Configuring the following properties will make sure that only the latest ten metadata files are kept and anything older is deleted.


Delete orphan files

In Spark and other distributed processing engines, when tasks or jobs fail, they might leave behind files that aren’t accounted for in the table metadata. Moreover, in certain instances, the standard snapshot expiration process might fail to identify files that are no longer necessary and not delete them.

Apache Iceberg offers a deleteOrphanFiles action that will take care of unreferenced files. This action might take a long time to complete if there are a large number of files in the data and metadata directories. A metadata or data file is considered orphan if it isn’t reachable by any valid snapshot. The set of actual files is built by listing the underlying storage using the Amazon S3 ListObjects operation, which makes this operation expensive. It’s recommended to run this operation periodically to avoid increased storage usage; however, too frequent runs can potentially offset this cost benefit.

A good example of how critical it is to run this procedure is to look at the following diagram, which shows how this procedure removed 112 TB of storage.

Rewriting manifest files

Apache Iceberg uses metadata in its manifest list and manifest files to speed up query planning and to prune unnecessary data files. Manifests in the metadata tree are automatically compacted in the order that they’re added, which makes queries faster when the write pattern aligns with read filters.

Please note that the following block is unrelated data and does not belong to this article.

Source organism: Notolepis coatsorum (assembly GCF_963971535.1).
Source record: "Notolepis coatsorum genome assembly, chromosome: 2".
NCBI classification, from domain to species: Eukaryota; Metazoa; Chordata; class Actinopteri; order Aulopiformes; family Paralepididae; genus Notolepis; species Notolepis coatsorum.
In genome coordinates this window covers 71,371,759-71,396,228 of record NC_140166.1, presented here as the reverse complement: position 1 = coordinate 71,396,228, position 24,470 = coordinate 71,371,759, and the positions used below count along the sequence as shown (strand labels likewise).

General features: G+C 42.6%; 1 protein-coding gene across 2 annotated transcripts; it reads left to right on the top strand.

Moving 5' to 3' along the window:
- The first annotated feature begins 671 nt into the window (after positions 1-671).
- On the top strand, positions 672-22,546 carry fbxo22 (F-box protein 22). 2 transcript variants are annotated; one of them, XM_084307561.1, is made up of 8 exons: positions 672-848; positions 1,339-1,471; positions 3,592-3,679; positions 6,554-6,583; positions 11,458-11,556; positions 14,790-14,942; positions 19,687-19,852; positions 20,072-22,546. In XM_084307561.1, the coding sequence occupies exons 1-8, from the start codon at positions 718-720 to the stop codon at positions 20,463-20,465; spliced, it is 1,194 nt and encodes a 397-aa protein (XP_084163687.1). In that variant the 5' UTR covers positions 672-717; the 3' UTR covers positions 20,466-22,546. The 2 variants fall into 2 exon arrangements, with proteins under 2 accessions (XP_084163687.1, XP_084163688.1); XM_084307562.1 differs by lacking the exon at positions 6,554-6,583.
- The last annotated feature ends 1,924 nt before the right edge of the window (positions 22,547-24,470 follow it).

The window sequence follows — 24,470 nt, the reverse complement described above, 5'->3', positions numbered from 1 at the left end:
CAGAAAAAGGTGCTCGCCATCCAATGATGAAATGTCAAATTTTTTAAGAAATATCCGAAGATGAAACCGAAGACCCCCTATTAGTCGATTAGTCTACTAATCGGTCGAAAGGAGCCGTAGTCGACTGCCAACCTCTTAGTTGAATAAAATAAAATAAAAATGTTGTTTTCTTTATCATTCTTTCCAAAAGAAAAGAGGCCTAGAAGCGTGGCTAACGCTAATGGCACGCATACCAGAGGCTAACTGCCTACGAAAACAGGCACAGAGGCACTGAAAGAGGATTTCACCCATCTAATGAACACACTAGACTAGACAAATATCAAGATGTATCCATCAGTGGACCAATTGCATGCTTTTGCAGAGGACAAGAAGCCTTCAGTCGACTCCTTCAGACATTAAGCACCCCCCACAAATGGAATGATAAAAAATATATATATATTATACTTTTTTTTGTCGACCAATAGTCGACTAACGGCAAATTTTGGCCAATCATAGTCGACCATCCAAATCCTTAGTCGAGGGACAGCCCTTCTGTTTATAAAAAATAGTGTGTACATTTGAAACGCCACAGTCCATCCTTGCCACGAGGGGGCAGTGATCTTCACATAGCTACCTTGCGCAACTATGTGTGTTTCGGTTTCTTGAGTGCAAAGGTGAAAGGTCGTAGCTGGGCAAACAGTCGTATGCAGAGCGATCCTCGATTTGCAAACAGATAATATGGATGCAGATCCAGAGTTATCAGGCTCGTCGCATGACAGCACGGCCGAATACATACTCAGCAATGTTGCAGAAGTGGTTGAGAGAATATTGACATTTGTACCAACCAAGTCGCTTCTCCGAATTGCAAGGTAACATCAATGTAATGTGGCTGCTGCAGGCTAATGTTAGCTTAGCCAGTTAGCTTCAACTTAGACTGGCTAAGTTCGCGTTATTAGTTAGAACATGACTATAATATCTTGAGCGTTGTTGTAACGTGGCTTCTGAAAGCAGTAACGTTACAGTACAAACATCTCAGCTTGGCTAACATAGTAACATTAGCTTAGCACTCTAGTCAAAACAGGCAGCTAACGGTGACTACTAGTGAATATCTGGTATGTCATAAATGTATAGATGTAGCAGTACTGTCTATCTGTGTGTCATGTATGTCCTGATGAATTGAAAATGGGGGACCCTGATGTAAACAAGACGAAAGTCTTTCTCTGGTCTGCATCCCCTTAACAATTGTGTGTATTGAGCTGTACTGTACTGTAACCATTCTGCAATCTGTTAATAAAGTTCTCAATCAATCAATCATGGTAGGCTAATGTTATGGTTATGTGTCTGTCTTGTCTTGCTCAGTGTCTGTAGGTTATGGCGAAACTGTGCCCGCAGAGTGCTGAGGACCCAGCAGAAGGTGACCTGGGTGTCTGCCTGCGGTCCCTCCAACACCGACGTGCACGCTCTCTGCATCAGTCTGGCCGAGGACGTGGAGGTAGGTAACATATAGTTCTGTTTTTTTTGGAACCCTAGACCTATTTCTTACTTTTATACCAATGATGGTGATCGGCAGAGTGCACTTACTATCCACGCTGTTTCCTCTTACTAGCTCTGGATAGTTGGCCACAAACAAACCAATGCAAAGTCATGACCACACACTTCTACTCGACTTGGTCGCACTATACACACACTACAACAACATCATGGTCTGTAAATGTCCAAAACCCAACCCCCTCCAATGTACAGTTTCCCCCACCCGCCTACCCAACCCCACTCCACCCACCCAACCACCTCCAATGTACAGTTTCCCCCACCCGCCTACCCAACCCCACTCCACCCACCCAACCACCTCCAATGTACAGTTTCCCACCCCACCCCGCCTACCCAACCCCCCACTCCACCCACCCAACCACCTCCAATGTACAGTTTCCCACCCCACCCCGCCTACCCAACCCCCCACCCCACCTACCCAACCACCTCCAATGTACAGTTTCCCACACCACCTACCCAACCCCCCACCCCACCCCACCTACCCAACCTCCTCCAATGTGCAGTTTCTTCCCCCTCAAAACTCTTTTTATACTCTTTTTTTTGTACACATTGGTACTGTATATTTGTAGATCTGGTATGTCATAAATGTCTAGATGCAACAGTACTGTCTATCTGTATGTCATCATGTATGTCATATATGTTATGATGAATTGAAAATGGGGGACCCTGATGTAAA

If a table’s write pattern doesn’t align with the query read filter pattern, metadata can be rewritten to re-group data files into manifests using rewriteManifests.

While Cloudinary already had a compaction process that optimized data files, they noticed that manifest files also required optimization. It turned out that in certain cases, Cloudinary reached over 300 manifest files—which were small, often under 8Mb in size—and due to late arriving data, manifest files were pointing to data in different partitions. This caused query planning to run for 12 seconds for each query.

Cloudinary initiated a separate scheduled process of rewriteManifests, and after it ran, the number of manifest files was reduced to approximately 170 files and as a result of more alignment between manifests and query filters (based on partitions), query planning was improved by three times to approximately 4 seconds.

Choosing the right query engine

As part of Cloudinary exploration aimed at testing various query engines, they initially outlined several key performance indicators (KPIs) to guide their search, including support for Apache Iceberg alongside integration with existing data sources such as MySQL and Snowflake, the availability of a web interface for effortless one-time queries, and cost optimization. In line with these criteria, they opted to evaluate various solutions including Trino on Amazon EMR, Athena, and Snowflake with Apache Iceberg support (at that time it was available as a Private Preview). This approach allowed for the assessment of each solution against defined KPIs, facilitating a comprehensive understanding of their capabilities and suitability for Cloudinary’s requirements.

Two of the more quantifiable KPIs that Cloudinary was planning to evaluate were cost and performance. Cloudinary realized early in the process that different queries and usage types can potentially benefit from different runtime engines. They decided to focus on four runtime engines.